Abbot Placid Solari, OSB, is the Chancellor of Belmont Abbey College. He has been a monk of Belmont Abbey since 1974, and was ordained in 1980. On Thanksgiving Day, Nov. 25, 1999, he was elected the 8th Abbot of Belmont Abbey. In the past, Abbot Placid has served as the President of the college, and he was its Academic Dean from 1996 until his election as abbot. He continues to teach as well as provide an orientation session to every new hire to the college faculty and staff. Recently, we interviewed him about the college, its educational philosophy, the relationship of the monastery to college, and other related topics. Click below for a short video in addition to the Abbot’s interview.

 

Benedictines are part of the larger community of the Catholic Church, so we bring a unique aspect of the millennium and a half community life tradition of seeking God by living, working, and praying in community. I think that this community aspect of the Benedictines influences the tenor of college life here. The aspect of mentoring also is important in monastic life, and I think that transfers into the educational experience offered to the students. Regarding what it means to be a Catholic college, I think we have always adhered to what Pope John Paul II outlines in his document Ex Corde Ecclesiae as the four essential characteristics about what it means to be a Catholic college. They are as follows: 1. A Christian inspiration, not just of individuals, but of the whole college community. 2. A reflection on the growing treasury of human knowledge in the light of the Catholic faith. 3. Fidelity to the Christian message as it comes to us through the Church. 4. A commitment of service to the church and to the larger human community.
The first effect on the students is simply due to the fact that the monks founded and continue to sponsor the college, so the educational approach established and maintained here reflects the Catholic intellectual tradition. What do I mean by that? In particular, I mean the belief in the reality of the truth which can be found, and the belief that the study of any area of human endeavor or knowledge leads one to some authentic part of a whole truth. These parts must be integrated into a whole, and the complementary roles of faith and reason direct that integration. Furthermore, this tradition upholds objective moral norms found in the nature of reality. It upholds the importance of community in the formation of the individual, and the obligation of an educated person to contribute to the larger community. And the very presence of the monks raises questions in student minds that would not normally arise at another institution. Either they can consider Belmont Abbey College some kind of nice theme park, like a Catholic Williamsburg, or they must confront and answer for themselves why these men they see here every day would choose this type of life. The students enjoy an advantage, too, because of the stability inherent in Benedictine life (the monks stay in one community for life), which sets up relationships here at the college that can endure over time in a way that does not happen at other undergraduate institutions. If I would visit my undergraduate institution (I am not a graduate of the Abbey here), there is only one professor who had a profound impact on me who is still there. The rest have moved to other institutions, are retired, or are in heaven. We have graduates here from the 40’s, 50’s, and so on who can come back to visit the monks who were their professors, and though they are retired, they are still here. Or they can visit them in the cemetery. In this way, the monks can become a kind of touchstone in their lives.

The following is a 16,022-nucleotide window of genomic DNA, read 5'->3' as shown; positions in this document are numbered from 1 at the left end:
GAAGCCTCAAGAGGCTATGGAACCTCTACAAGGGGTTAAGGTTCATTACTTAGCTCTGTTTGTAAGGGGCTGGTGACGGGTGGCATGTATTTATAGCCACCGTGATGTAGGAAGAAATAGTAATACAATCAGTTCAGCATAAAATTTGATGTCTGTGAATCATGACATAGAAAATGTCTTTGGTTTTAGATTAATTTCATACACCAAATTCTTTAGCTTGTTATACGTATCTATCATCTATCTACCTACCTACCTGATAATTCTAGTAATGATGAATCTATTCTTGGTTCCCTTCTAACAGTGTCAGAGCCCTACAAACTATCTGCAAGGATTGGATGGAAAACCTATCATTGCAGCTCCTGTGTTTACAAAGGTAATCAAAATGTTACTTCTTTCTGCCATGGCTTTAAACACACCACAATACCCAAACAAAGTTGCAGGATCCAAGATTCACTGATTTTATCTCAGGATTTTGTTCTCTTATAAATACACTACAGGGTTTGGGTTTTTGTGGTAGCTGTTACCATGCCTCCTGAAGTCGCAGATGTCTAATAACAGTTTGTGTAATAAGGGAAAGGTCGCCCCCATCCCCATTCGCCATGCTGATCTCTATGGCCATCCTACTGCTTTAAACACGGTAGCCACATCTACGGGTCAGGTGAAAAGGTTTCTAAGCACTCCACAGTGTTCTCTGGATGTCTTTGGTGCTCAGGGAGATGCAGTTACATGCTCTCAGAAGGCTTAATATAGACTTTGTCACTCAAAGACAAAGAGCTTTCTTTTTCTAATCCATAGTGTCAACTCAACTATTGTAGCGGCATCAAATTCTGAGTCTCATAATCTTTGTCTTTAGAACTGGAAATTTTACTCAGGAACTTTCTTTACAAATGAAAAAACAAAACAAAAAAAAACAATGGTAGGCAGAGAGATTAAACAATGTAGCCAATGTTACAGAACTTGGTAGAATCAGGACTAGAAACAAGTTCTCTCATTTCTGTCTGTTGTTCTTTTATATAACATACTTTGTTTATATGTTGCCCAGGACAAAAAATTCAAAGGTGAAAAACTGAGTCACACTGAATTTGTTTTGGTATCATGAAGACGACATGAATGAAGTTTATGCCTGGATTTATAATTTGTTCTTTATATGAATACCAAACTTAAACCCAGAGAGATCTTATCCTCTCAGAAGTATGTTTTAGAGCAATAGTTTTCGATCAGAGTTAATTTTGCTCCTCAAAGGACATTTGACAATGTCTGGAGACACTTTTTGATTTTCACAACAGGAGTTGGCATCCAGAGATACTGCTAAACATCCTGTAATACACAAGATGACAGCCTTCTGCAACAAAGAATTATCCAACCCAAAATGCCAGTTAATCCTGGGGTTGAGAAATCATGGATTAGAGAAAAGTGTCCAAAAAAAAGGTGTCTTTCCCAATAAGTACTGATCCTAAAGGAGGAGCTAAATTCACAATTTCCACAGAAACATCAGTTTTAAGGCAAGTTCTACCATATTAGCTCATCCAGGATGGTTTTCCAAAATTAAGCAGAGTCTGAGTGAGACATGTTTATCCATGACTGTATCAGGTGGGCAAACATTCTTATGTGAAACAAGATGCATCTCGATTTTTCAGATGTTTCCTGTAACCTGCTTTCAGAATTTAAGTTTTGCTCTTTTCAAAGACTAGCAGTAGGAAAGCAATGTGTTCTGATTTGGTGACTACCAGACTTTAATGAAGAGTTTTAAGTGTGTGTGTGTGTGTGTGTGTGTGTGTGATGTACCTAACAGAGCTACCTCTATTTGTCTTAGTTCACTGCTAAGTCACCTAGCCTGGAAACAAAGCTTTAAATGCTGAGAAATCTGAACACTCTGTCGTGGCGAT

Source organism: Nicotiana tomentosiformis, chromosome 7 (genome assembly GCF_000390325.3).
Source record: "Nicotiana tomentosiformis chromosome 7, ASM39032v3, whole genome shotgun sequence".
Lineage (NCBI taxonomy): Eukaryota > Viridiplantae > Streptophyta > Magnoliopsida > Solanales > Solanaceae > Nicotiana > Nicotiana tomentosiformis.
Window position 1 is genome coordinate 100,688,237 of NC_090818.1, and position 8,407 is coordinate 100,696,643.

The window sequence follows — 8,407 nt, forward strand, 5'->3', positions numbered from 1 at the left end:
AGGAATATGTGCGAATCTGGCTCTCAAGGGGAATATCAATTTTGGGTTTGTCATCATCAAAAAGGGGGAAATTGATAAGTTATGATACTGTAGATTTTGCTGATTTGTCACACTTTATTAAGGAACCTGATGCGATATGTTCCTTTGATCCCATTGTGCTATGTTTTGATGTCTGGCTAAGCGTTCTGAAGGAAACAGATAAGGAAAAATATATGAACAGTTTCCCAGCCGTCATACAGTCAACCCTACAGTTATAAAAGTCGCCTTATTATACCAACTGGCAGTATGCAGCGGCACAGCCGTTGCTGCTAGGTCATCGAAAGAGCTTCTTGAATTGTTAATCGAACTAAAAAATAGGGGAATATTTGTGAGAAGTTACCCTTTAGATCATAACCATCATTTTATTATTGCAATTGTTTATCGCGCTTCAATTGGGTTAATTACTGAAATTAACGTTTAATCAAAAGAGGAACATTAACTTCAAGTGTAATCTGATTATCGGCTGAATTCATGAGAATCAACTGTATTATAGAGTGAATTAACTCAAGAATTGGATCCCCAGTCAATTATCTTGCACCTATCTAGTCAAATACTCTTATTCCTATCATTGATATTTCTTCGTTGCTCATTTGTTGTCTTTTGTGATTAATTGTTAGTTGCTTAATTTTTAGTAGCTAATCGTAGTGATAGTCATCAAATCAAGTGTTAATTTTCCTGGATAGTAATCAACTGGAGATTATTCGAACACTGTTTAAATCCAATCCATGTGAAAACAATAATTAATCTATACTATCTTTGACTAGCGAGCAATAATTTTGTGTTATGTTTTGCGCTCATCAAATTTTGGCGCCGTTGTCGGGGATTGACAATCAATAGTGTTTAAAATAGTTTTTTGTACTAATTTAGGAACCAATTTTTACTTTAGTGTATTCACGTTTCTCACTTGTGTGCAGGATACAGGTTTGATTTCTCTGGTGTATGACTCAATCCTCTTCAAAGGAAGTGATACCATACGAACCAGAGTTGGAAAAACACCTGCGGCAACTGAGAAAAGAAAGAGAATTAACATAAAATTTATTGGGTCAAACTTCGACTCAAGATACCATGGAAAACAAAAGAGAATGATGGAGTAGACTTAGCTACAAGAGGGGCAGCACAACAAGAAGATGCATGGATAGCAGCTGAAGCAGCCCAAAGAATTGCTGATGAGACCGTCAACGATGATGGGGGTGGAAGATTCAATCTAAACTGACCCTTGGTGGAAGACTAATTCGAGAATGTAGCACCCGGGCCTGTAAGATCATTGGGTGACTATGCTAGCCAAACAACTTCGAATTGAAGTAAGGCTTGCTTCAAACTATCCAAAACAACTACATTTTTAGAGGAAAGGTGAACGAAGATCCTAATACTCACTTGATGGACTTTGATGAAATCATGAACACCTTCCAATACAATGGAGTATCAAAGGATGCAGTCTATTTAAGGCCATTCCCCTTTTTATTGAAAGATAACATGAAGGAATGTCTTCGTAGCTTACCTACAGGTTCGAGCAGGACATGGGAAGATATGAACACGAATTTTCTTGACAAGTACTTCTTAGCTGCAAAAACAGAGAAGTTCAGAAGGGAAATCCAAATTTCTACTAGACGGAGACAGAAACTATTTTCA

First of all, as in any educational institution, I would hope for intellectual development, normal things such as critical thinking and communication skills. The purpose of the college experience is to help set the stage for success in life. How will a graduate be successful in life? Part of that is career. Any educational institution should prepare someone for a successful career. Even more important, though, what does it mean to be a good human being, how will you be successful in that? Often the seeds are planted here, because ultimately the definition of ‘success in life’ depends on faith, but they don’t germinate until later, for example, at marriage or the birth of a child. Oftentimes, we again see that the college becomes sort of a touchstone in the lives of the alumni, a place they can come back to at these pivotal moments in their life to get priorities settled again, to be reminded of what they were taught, or to consult with us.